Several factors may have worked against the processes I expected to find. First, while I wanted Group 3 to do the exercises with a word bank, the additional presence of a word search, appears to have distorted the test I was hoping to implement. Many Group 3 test-takers, indeed, nearly all of them on the fill in exercise, chose to do the word search, as I told them they could do whichever part they wanted for the five minutes. This effectively transformed Group 3 participants into something much more like Group 1 participants.
Second, the five minute work time did not allow enough time for students to 'work with' the words thoroughly enough—in any of the experimental circumstances—to generate the hypothesized differences in results. Five minutes proved too little for many in each of the groups to really accomplish much new work or learning with the words.
I hope, now, to sharpen the experiment by a) dropping the Word Search Group altogether and/or b) changing the Group 3 Word Search to a word bank, and conducting the whole process in the space of one day, so as to eliminate the effect of absenteeism (which required me to discard several test-takers' data) in the course of the experiment.
Saturday, March 19, 2011
Saturday, March 5, 2011
Friday, March 4, 2011
President Obama is visiting a Miami school that has turned everything around. Some federal stimulus money helped, but, according to the story, "school officials said all problems can't be solved with money."
Apparently, what you really need to do is "Identify individuals who want to be part of the change -- whether it's students, teachers or administrators -- and have people here who want to be here, for the good of the cause," said [the principal of the school].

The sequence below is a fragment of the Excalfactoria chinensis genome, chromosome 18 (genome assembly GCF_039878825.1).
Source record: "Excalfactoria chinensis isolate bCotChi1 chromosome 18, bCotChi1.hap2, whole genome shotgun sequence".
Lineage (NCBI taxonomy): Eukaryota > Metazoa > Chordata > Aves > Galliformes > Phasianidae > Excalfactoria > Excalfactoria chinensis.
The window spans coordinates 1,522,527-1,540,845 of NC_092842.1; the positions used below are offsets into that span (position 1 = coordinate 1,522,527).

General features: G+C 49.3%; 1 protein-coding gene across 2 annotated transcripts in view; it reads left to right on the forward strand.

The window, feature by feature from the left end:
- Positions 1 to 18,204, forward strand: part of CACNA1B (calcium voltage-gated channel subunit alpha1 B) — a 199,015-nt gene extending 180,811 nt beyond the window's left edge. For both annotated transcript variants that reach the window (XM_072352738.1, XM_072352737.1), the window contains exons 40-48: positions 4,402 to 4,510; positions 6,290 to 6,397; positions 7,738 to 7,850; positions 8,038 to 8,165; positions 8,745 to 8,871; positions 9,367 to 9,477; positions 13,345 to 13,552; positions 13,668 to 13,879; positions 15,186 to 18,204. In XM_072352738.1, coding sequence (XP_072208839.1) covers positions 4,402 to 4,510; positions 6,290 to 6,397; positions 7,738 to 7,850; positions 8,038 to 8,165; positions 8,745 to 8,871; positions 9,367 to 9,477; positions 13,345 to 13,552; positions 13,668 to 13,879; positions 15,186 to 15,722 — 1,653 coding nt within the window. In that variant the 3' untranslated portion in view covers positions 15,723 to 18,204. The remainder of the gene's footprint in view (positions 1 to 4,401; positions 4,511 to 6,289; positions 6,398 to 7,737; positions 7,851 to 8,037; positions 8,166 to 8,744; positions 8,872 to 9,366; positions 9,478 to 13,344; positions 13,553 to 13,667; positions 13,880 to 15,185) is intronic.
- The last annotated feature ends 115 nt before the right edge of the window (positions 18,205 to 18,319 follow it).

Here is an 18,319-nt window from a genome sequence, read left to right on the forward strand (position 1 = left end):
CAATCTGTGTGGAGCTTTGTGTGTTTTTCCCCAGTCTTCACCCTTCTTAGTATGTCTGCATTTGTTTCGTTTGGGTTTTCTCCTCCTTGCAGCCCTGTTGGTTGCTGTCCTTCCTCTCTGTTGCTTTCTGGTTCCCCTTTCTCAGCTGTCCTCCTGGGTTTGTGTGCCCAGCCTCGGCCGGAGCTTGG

The story didn't really explain that last statement. I guess I'm left wondering how you identify the students who want to be part of the change, and what you do with the ones who don't. At the furthest extreme of this principle, you would be able to end up with a non-random group of students with what sounds like higher commitment, and, of course, a school of low commitment students.
We often lament that if only the low-commitment students were more committed….Well, does this 'selection' process solve that problem?
Further, the whole story is presented as a success of the federal deus ex machina that pops out to fix the faculty (by replacement) and thereby the school. How else are we to think about the bit telling us,
"We've replaced over 50% of the faculty in the last two years," said Nikolai Vitti, an assistant superintendent in the Miami-Dade County school system. "It's brought new energy and a greater willingness to go above and beyond for our kids."
I gather this is intended to show that the 'fire the teachers and get better ones' program really is successful. Unions, watch out!
Welcome to the schulekampf.
Thursday, March 3, 2011
Parents Across America (PAA) is a grassroots organization that connects parents and activists from across the U.S. to share ideas and work together on improving our nation's public schools. It was founded by a group of activist parents who recognized the need to collaborate for positive change, rather than remain solely entrenched in separate battles in our local communities. Since the top-down forces that are imposing their will on our schools have become national in scope, we need to be as well.
We advocate for proven, progressive measures such as reducing class size and increasing parent involvement, and oppose corporate-style efforts to privatize our schools.
So grassroots that you cannot contact them from their web site, save to donate or sign up to receive their newsletter. Makes you wonder if collaboration for positive change involves more top-down leadership...just from a different top.